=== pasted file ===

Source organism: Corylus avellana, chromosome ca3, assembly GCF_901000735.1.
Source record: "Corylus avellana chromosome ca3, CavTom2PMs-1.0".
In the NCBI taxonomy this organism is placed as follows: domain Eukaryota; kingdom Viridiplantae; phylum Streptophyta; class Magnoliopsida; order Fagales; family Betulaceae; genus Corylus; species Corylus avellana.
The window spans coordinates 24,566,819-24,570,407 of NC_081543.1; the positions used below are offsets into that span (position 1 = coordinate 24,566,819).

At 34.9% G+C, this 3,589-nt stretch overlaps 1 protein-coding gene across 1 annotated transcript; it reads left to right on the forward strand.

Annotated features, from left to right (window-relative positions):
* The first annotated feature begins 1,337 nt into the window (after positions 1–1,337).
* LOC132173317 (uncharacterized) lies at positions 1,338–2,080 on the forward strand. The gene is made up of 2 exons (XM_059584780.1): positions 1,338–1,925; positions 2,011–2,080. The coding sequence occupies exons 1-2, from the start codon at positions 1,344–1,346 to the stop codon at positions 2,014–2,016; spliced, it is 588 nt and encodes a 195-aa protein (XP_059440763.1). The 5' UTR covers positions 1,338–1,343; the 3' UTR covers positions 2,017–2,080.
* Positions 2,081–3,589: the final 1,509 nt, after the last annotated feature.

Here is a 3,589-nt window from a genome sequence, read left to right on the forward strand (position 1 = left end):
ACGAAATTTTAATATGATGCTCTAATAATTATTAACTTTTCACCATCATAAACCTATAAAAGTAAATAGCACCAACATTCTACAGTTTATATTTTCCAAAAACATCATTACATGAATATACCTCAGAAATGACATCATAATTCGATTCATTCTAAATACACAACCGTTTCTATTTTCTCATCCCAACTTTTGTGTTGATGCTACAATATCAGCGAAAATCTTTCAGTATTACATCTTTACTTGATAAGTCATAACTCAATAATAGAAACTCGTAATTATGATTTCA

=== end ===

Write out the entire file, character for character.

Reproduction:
Source organism: Corylus avellana, chromosome ca3, assembly GCF_901000735.1.
Source record: "Corylus avellana chromosome ca3, CavTom2PMs-1.0".
In the NCBI taxonomy this organism is placed as follows: domain Eukaryota; kingdom Viridiplantae; phylum Streptophyta; class Magnoliopsida; order Fagales; family Betulaceae; genus Corylus; species Corylus avellana.
The window spans coordinates 24,566,819-24,570,407 of NC_081543.1; the positions used below are offsets into that span (position 1 = coordinate 24,566,819).

At 34.9% G+C, this 3,589-nt stretch overlaps 1 protein-coding gene across 1 annotated transcript; it reads left to right on the forward strand.

Annotated features, from left to right (window-relative positions):
* The first annotated feature begins 1,337 nt into the window (after positions 1–1,337).
* LOC132173317 (uncharacterized) lies at positions 1,338–2,080 on the forward strand. The gene is made up of 2 exons (XM_059584780.1): positions 1,338–1,925; positions 2,011–2,080. The coding sequence occupies exons 1-2, from the start codon at positions 1,344–1,346 to the stop codon at positions 2,014–2,016; spliced, it is 588 nt and encodes a 195-aa protein (XP_059440763.1). The 5' UTR covers positions 1,338–1,343; the 3' UTR covers positions 2,017–2,080.
* Positions 2,081–3,589: the final 1,509 nt, after the last annotated feature.

Here is a 3,589-nt window from a genome sequence, read left to right on the forward strand (position 1 = left end):
ACGAAATTTTAATATGATGCTCTAATAATTATTAACTTTTCACCATCATAAACCTATAAAAGTAAATAGCACCAACATTCTACAGTTTATATTTTCCAAAAACATCATTACATGAATATACCTCAGAAATGACATCATAATTCGATTCATTCTAAATACACAACCGTTTCTATTTTCTCATCCCAACTTTTGTGTTGATGCTACAATATCAGCGAAAATCTTTCAGTATTACATCTTTACTTGATAAGTCATAACTCAATAATAGAAACTCGTAATTATGATTTCA